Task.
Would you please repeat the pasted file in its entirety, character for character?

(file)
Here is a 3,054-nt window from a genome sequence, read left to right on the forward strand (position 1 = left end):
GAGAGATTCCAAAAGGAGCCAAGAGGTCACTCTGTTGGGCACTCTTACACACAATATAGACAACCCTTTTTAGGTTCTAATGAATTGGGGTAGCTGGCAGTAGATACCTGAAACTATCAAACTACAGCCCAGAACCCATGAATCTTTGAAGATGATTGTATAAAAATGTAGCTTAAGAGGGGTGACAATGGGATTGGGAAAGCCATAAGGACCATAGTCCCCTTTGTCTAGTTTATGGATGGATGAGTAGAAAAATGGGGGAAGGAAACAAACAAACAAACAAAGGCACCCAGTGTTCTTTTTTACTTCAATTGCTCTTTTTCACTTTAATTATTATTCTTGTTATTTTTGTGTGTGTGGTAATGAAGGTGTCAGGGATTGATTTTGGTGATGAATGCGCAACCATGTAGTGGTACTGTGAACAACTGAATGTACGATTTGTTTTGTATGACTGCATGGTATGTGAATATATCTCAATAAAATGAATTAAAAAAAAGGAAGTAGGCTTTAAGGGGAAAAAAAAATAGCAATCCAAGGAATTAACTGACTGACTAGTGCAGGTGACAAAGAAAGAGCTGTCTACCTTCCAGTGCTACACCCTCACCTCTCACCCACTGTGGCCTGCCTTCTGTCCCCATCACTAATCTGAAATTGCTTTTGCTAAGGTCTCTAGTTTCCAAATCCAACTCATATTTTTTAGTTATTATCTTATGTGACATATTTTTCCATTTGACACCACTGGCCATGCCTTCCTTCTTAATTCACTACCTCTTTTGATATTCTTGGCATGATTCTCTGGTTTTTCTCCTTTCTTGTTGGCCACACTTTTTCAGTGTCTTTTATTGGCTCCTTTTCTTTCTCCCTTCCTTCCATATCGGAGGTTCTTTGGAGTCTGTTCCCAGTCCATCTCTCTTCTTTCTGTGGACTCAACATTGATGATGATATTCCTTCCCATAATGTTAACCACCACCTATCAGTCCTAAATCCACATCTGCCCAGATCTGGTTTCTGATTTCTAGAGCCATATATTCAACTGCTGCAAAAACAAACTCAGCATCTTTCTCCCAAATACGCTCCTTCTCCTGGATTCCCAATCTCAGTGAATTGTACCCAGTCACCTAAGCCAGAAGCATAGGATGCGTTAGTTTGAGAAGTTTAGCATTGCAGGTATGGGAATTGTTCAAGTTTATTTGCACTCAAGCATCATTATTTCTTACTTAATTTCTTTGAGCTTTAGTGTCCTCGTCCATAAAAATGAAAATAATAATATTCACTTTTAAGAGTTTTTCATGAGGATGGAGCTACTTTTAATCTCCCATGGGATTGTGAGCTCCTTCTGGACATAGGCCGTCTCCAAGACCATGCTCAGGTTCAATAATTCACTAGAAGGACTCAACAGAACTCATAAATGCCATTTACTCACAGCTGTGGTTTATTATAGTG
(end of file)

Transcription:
Here is a 3,054-nt window from a genome sequence, read left to right on the forward strand (position 1 = left end):
GAGAGATTCCAAAAGGAGCCAAGAGGTCACTCTGTTGGGCACTCTTACACACAATATAGACAACCCTTTTTAGGTTCTAATGAATTGGGGTAGCTGGCAGTAGATACCTGAAACTATCAAACTACAGCCCAGAACCCATGAATCTTTGAAGATGATTGTATAAAAATGTAGCTTAAGAGGGGTGACAATGGGATTGGGAAAGCCATAAGGACCATAGTCCCCTTTGTCTAGTTTATGGATGGATGAGTAGAAAAATGGGGGAAGGAAACAAACAAACAAACAAAGGCACCCAGTGTTCTTTTTTACTTCAATTGCTCTTTTTCACTTTAATTATTATTCTTGTTATTTTTGTGTGTGTGGTAATGAAGGTGTCAGGGATTGATTTTGGTGATGAATGCGCAACCATGTAGTGGTACTGTGAACAACTGAATGTACGATTTGTTTTGTATGACTGCATGGTATGTGAATATATCTCAATAAAATGAATTAAAAAAAAGGAAGTAGGCTTTAAGGGGAAAAAAAAATAGCAATCCAAGGAATTAACTGACTGACTAGTGCAGGTGACAAAGAAAGAGCTGTCTACCTTCCAGTGCTACACCCTCACCTCTCACCCACTGTGGCCTGCCTTCTGTCCCCATCACTAATCTGAAATTGCTTTTGCTAAGGTCTCTAGTTTCCAAATCCAACTCATATTTTTTAGTTATTATCTTATGTGACATATTTTTCCATTTGACACCACTGGCCATGCCTTCCTTCTTAATTCACTACCTCTTTTGATATTCTTGGCATGATTCTCTGGTTTTTCTCCTTTCTTGTTGGCCACACTTTTTCAGTGTCTTTTATTGGCTCCTTTTCTTTCTCCCTTCCTTCCATATCGGAGGTTCTTTGGAGTCTGTTCCCAGTCCATCTCTCTTCTTTCTGTGGACTCAACATTGATGATGATATTCCTTCCCATAATGTTAACCACCACCTATCAGTCCTAAATCCACATCTGCCCAGATCTGGTTTCTGATTTCTAGAGCCATATATTCAACTGCTGCAAAAACAAACTCAGCATCTTTCTCCCAAATACGCTCCTTCTCCTGGATTCCCAATCTCAGTGAATTGTACCCAGTCACCTAAGCCAGAAGCATAGGATGCGTTAGTTTGAGAAGTTTAGCATTGCAGGTATGGGAATTGTTCAAGTTTATTTGCACTCAAGCATCATTATTTCTTACTTAATTTCTTTGAGCTTTAGTGTCCTCGTCCATAAAAATGAAAATAATAATATTCACTTTTAAGAGTTTTTCATGAGGATGGAGCTACTTTTAATCTCCCATGGGATTGTGAGCTCCTTCTGGACATAGGCCGTCTCCAAGACCATGCTCAGGTTCAATAATTCACTAGAAGGACTCAACAGAACTCATAAATGCCATTTACTCACAGCTGTGGTTTATTATAGTG